Friday, February 04, 2011

“Diddering and shivering his Chaps, as Apes use to do . . .”

Some Clouds

Hours of frittering and subsequent bluster. (Cold days of dithering and unpreparedness.) Ford Madox Ford: “You should have eschewed as you would shrink from soiled underwear all personal publicity.” Buoyant unconcern and boyish insouciance coupled with a dead-eye demeanor. (Samuel Johnson “kept pieces of orange peel and patted corner posts when he walked down Fleet Street.”) Pasternak, after playing for Scriabin, marches up and down the room, talking of the “culpable complexity” of the banal:
I agreed that formlessness is more complex that form. That an unguarded volubility seems attainable because it is empty. That spoilt by the emptiness of trite patterns we take just that exceptional copiousness coming after long desuetude for the mannerisms of form.
Plug’d in lucidity of the undoctor’d quotable. Snapping off twigs to feed the divine fire of the jettison’d all. Momentary clarity, abrupt, amass’d and countering. (Pasternak says: “And so—stations, stations, stations. Stations flying away to the end of the train like stone butterflies.”) Mandelstam, writing of Darwin’s On the Origin of Species: “The energy of the argument is discharged in ‘quanta,’ in batches. Accumulation and release, inhalation and exhalation, ebb and flow . . .” Gone the precise taxonomic detailing of the Linnaean virtuosos writing out impeccable miniatures of design (or, in the case of the dogged: “the entire lengthy ‘police’ record of each animal or plant”): Darwin, with a “system of notecards, that enormous and ongoing card catalogue,” a plunder of facts, is seen “leafing through the book of nature—not as a Bible—what Bible—but as a businessman’s handbook, as a stockbroker’s guide, as an index of prices, signs, and functions.” Seeing beyond the individual niggling particulars, to make of the seemingly dissimilar ruts, a “truly heterogeneous series.” A condensery of larger motions. See how Lorine Niedecker’s “Linnaeus in Lapland” seizes the Linnaean notational exhort and quashes it, the “quadrangular shoots” becoming identify’d with “boots”:
Nothing worth noting
except an Andromeda
with quadrangular shoots—
            the boots
of the people . . .
And, plus tard: “I see only / where I now walk. I carry / my clarity / with me.” (In “Darwin,” Niedecker sees the naturalist balancing a universe “designed by laws” against an inconstant and mutable plethora of “details left / to the working of chance . . .” So that: blue—by the transport of blue—makes a glacier minor conjunct with a sea: “Tierra del Fuego’s / shining glaciers translucent / blue clear down / (almost) to the indigo sea . . .”)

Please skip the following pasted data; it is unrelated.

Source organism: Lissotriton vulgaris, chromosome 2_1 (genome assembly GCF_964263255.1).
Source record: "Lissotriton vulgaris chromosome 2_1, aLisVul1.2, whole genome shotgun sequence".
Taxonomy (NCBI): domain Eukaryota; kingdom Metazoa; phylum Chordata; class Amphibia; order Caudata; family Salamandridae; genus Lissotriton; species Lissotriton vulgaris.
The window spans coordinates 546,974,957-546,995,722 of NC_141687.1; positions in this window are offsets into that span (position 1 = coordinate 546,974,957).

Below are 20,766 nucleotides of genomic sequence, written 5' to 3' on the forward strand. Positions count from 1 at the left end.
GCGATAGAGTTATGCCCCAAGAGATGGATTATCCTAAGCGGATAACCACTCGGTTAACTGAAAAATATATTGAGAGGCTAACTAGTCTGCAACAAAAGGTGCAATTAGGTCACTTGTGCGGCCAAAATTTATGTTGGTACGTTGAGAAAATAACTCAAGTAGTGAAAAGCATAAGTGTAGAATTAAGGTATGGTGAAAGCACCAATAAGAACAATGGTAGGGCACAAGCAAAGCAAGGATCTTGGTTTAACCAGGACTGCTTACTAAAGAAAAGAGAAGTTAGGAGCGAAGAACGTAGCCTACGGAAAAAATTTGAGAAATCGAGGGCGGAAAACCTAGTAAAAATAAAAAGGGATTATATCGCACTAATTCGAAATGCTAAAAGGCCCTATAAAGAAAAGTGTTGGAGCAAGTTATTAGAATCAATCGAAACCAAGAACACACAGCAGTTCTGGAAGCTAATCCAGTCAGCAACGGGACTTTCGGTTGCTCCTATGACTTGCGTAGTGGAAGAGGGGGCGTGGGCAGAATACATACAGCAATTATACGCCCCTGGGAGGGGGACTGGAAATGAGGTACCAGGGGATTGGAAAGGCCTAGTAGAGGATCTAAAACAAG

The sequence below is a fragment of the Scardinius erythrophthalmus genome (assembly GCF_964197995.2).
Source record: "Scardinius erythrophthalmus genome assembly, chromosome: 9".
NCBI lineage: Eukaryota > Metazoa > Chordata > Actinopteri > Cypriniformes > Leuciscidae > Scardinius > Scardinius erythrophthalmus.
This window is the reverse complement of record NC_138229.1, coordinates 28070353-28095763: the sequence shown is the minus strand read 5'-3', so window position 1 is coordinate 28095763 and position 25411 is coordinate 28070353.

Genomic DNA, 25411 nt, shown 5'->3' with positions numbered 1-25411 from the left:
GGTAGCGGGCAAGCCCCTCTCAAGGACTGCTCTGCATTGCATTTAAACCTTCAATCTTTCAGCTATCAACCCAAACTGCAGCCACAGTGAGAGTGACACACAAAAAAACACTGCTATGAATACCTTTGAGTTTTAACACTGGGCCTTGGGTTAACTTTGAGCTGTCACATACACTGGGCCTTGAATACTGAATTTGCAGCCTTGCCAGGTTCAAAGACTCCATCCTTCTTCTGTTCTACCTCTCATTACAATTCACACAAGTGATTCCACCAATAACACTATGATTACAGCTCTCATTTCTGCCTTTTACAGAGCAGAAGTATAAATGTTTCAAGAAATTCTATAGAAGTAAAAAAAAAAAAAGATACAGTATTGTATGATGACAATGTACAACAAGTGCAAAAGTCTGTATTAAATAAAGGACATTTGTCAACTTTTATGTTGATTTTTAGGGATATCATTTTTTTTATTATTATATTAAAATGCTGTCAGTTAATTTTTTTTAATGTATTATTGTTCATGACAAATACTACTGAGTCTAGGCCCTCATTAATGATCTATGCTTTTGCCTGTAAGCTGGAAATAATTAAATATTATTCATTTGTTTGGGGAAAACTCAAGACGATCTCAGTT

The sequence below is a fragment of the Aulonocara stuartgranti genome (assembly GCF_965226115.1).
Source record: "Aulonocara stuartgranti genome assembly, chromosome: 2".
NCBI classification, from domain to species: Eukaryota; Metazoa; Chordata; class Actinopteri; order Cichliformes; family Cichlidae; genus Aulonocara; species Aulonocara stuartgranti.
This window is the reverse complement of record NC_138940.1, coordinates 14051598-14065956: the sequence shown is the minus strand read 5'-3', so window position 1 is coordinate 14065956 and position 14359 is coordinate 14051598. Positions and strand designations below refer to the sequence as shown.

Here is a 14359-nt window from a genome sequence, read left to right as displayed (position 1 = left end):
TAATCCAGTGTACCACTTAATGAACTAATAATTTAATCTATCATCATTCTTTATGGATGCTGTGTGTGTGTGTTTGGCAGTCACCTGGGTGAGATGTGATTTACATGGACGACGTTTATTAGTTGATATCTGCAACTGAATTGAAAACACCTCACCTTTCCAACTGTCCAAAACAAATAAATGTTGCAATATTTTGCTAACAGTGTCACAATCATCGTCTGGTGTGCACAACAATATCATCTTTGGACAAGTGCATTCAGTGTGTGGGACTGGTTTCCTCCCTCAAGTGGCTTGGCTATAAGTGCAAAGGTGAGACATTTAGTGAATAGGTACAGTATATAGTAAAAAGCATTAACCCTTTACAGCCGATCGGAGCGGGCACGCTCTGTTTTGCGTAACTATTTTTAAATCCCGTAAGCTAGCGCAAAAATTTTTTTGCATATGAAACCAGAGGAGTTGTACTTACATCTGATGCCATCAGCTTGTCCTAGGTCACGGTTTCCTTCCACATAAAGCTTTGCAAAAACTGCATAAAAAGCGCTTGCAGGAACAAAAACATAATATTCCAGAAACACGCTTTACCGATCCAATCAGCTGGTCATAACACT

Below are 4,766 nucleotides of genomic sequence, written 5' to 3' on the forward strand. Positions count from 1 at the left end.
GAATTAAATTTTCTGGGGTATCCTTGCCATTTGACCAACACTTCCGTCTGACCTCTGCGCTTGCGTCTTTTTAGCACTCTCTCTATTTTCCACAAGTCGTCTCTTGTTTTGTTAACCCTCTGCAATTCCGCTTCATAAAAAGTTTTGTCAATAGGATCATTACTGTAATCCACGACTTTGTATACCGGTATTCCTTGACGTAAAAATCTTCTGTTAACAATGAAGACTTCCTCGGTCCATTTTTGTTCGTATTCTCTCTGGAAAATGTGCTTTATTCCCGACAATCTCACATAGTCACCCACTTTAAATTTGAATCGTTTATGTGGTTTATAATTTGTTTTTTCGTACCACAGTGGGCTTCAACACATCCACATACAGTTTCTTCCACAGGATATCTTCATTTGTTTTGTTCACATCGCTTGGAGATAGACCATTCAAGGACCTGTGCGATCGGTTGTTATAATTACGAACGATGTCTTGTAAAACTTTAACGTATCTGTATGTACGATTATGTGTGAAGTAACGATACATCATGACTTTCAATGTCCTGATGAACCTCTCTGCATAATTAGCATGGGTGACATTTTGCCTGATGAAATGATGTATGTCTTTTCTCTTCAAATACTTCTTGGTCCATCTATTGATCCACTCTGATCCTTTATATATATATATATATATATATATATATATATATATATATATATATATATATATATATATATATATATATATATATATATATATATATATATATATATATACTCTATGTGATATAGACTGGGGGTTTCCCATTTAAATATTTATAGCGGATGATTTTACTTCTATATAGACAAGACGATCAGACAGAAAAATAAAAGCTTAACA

The blue that paint’d one into a corner, God-forsook. Hephzibah blue. Return to frittering. (Minor pursuance of the word “equisetum”: horsetail, the “scouring rush.” Niedecker again: “I rose from marsh mud, / algae, equisetum, willows, / sweet green, noisy / birds and frogs . . .” My confusing Equisetum with Lycopodium, the club moss, both spore-bearing plants.) Against the Darwinian index of conjuncts: the alphabet. Barthes (out of Roland Barthes):
L’ alphabet ~ The alphabet

      Temptation of the alphabet: to adopt the succession of letters in order to link fragments is to fall back on what constitutes the glory of language (and what constituted Saussure’s despair): an unmotivated order (an order outside of any imitation), which is not arbitrary (since everyone knows it, recognizes it, and agrees on it). The alphabet is euphoric: no more anguish of “schema,” no more rhetoric of “development,” no more twisted logic, no more dissertations! an idea per fragment, a fragment per idea, and as for the succession of these atoms, nothing but the age-old and irrational order of the French letters (which are themselves meaningless objects—deprived of meaning).
Ford Madox Ford, hardly a systematist, notes (Return to Yesterday): “At the beginning of the century it would have taken you 247 years walking at four miles an hour to cover all the streets of London on foot.” Old reverie perks up: of my scuffling mock-rentier days in Paris, of walking every street in that city. A planar grid versus a linear alphabet. Euphoria residing in the ditheringly select’d route, the conjunct of streets elbowing one the other, “shoots” enjambing “boots” (in lieu of, oh, “coots”?)

Charles Darwin, 1809–1882